What it comes down to in the end is confidence. As a beginning writer, I am loaded to the eyeballs with self doubt. I constantly second guess the quality of my work, and too often, let uncertainty control my production. I know I will eventually stick with this idea. I will sit down and write it despite the best efforts of my psyche to stop me. For now, I must cope with my concerns over the project, compartmentalize them, and move on. I have to commit to finishing, even if the story only serves as a learning experience. That's what real writers do, and if I am ever to be labeled as such, then I need to follow through.

Thursday, January 20, 2011

First Published Story!

After months of anticipation, I finally have a story to present to all of you. Over at, my flash fiction story, Zombies Have No Respect for Plumbing is now available. I have been suppressing using exclamation points at every turn this evening. I'm stoked to the point of jabbering, which is probably a bit excessive for such a small success, but hey, I'm going to bask in the non-rejection for a little bit.

I opened my google reader, trying to catch some news and blog updates before the end of the work day, then POW, my story, sitting right there as an update in my inbox. I wouldn't say it was surreal, but it definitely startled me. I hope its a feeling I can get used to.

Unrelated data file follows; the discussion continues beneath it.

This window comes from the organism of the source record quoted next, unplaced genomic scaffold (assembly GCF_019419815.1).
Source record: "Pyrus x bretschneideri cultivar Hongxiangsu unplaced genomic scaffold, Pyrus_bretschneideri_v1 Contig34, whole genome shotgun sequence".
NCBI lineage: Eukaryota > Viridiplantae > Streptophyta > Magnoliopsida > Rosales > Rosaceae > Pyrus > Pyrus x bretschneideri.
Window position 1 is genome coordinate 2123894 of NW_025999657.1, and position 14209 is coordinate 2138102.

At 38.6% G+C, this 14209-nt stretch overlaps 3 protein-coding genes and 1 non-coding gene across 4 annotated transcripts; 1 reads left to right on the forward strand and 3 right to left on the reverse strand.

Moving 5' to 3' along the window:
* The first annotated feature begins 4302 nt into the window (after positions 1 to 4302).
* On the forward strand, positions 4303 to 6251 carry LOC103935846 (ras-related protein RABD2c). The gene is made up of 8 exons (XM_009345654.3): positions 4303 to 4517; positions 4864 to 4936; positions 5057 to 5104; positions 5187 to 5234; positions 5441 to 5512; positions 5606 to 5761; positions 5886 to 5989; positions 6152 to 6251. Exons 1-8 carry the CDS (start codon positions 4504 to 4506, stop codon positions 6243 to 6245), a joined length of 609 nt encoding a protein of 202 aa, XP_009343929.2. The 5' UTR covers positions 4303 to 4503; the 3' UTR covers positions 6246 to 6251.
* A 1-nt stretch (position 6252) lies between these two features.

Anyway, I hope you all take a few minutes to read it. Since it weighs in at a meager 458 words, it's definitely a quick one. Please let me know what you guys think.

Wednesday, January 19, 2011

WIP Wednesday: Lots of Leads

In a small fit of inspired starts, I have come across about six separate short stories that need to be written. Most of them have a few paragraphs or a couple pages of notes, but only one has an ending. So far. That one is threatening to not end, and has been screaming at me to about becoming my next novel project. Because of this, the short may just become a proof of concept. It's also written in the first person, and I'm not sure I could make an effective novel from that perspective. If it promised to be more linear and have fewer characters, then maybe, but the story is broad in its ambition.

My commitment to outlining has changed the way I tell stories. I'm not letting these leads run on until they find their ending, but rather I will sit and take notes, argue plot points, and let them develop before I waste two or three thousand words trying to find out what really happens. I'm not sure if my writing style is maturing, or if this is justification for slower, but plodding, word counts, but the framework feels much stronger.

As far as genre, three stories could be simply described as horror, but two are sci-fi, and to my surprise, one is urban fantasy. I used to hate the fantasy genre. I'm not entirely sure why, but I'm not going to argue when a story presents itself. Anyway, since I don't have excerpts, I will end it here. All I have written so far is too first draft to post, so you'll have to wait till next Wednesday.